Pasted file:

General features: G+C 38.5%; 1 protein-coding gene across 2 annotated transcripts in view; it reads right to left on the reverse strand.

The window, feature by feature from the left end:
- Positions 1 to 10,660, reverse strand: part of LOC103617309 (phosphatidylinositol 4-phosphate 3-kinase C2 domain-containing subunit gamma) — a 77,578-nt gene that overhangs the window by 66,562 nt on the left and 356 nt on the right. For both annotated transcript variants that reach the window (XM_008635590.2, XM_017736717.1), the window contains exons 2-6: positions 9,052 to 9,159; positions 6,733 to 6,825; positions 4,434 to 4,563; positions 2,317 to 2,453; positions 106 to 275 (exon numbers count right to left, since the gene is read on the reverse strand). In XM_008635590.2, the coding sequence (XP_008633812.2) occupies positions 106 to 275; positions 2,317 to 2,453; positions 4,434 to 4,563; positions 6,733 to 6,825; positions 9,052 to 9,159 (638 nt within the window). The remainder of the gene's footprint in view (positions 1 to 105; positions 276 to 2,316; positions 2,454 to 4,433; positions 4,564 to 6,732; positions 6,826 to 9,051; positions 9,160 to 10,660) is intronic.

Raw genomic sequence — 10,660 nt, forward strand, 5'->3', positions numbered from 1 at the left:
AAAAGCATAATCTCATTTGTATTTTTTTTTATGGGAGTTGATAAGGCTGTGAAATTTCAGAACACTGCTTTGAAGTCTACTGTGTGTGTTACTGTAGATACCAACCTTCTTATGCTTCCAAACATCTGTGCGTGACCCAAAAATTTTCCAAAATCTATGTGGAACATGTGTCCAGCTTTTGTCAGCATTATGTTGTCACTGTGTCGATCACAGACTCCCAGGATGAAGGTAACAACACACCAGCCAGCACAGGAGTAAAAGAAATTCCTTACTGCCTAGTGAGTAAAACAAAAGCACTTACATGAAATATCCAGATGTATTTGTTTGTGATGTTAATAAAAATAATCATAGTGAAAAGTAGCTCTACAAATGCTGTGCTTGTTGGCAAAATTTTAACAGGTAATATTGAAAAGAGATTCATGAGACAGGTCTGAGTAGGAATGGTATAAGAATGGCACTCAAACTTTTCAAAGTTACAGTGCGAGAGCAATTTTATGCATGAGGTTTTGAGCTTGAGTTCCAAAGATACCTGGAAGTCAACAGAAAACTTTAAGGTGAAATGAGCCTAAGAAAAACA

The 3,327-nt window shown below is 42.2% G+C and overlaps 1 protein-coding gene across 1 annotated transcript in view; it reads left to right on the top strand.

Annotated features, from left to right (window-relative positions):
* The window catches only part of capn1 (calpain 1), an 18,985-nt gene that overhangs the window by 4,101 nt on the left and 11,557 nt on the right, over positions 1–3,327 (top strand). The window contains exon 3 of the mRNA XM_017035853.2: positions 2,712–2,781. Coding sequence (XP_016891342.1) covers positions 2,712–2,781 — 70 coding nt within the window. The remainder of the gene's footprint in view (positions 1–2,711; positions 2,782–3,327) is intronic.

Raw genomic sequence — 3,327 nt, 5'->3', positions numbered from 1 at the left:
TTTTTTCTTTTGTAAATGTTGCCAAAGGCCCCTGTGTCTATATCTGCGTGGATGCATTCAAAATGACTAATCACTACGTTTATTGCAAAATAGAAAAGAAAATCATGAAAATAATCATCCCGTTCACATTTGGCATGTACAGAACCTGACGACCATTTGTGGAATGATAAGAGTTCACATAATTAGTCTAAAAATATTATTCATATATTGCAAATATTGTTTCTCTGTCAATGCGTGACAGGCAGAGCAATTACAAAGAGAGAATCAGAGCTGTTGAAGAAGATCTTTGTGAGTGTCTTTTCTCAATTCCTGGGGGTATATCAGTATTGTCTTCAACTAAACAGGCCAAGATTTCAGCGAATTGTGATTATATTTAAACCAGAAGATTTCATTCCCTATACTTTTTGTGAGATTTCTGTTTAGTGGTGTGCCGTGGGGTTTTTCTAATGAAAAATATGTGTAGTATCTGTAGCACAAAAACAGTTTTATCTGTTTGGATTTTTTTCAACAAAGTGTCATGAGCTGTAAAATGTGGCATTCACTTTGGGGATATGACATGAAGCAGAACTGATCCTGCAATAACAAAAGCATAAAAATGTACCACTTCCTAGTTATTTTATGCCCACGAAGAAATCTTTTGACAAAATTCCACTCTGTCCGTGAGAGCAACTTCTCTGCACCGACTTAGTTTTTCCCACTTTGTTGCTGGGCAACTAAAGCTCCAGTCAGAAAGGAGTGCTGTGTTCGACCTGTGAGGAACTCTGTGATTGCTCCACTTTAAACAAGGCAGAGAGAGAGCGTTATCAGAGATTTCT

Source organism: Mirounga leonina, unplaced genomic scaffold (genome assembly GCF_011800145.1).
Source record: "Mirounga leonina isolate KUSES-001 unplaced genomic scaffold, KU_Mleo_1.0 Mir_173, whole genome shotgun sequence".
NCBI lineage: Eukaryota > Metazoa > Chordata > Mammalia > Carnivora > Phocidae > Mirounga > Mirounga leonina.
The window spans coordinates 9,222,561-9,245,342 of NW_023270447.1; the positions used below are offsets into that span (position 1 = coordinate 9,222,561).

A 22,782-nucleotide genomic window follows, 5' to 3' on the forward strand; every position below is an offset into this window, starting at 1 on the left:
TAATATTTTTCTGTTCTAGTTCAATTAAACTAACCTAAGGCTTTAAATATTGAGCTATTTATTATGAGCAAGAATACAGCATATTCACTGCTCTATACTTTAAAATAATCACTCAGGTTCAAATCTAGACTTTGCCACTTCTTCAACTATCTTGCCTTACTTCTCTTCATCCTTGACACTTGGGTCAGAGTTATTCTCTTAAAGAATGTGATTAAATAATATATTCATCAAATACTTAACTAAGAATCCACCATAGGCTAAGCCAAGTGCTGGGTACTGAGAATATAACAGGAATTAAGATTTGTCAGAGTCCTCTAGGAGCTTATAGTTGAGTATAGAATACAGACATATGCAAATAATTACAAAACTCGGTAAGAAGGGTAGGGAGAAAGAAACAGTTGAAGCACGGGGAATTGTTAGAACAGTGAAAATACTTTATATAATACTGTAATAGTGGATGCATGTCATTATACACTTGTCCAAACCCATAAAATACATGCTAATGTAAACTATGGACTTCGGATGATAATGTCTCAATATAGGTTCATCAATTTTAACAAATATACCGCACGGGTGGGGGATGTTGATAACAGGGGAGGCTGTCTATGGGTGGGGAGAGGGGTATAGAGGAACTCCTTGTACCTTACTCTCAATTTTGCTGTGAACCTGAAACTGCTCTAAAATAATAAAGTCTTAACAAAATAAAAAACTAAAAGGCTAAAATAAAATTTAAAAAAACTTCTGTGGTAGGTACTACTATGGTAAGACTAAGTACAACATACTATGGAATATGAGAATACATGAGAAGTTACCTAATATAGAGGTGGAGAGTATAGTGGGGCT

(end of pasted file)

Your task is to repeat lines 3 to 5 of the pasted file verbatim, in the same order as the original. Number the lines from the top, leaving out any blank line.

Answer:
- Positions 1 to 10,660, reverse strand: part of LOC103617309 (phosphatidylinositol 4-phosphate 3-kinase C2 domain-containing subunit gamma) — a 77,578-nt gene that overhangs the window by 66,562 nt on the left and 356 nt on the right. For both annotated transcript variants that reach the window (XM_008635590.2, XM_017736717.1), the window contains exons 2-6: positions 9,052 to 9,159; positions 6,733 to 6,825; positions 4,434 to 4,563; positions 2,317 to 2,453; positions 106 to 275 (exon numbers count right to left, since the gene is read on the reverse strand). In XM_008635590.2, the coding sequence (XP_008633812.2) occupies positions 106 to 275; positions 2,317 to 2,453; positions 4,434 to 4,563; positions 6,733 to 6,825; positions 9,052 to 9,159 (638 nt within the window). The remainder of the gene's footprint in view (positions 1 to 105; positions 276 to 2,316; positions 2,454 to 4,433; positions 4,564 to 6,732; positions 6,826 to 9,051; positions 9,160 to 10,660) is intronic.

Raw genomic sequence — 10,660 nt, forward strand, 5'->3', positions numbered from 1 at the left:
AAAAGCATAATCTCATTTGTATTTTTTTTTATGGGAGTTGATAAGGCTGTGAAATTTCAGAACACTGCTTTGAAGTCTACTGTGTGTGTTACTGTAGATACCAACCTTCTTATGCTTCCAAACATCTGTGCGTGACCCAAAAATTTTCCAAAATCTATGTGGAACATGTGTCCAGCTTTTGTCAGCATTATGTTGTCACTGTGTCGATCACAGACTCCCAGGATGAAGGTAACAACACACCAGCCAGCACAGGAGTAAAAGAAATTCCTTACTGCCTAGTGAGTAAAACAAAAGCACTTACATGAAATATCCAGATGTATTTGTTTGTGATGTTAATAAAAATAATCATAGTGAAAAGTAGCTCTACAAATGCTGTGCTTGTTGGCAAAATTTTAACAGGTAATATTGAAAAGAGATTCATGAGACAGGTCTGAGTAGGAATGGTATAAGAATGGCACTCAAACTTTTCAAAGTTACAGTGCGAGAGCAATTTTATGCATGAGGTTTTGAGCTTGAGTTCCAAAGATACCTGGAAGTCAACAGAAAACTTTAAGGTGAAATGAGCCTAAGAAAAACA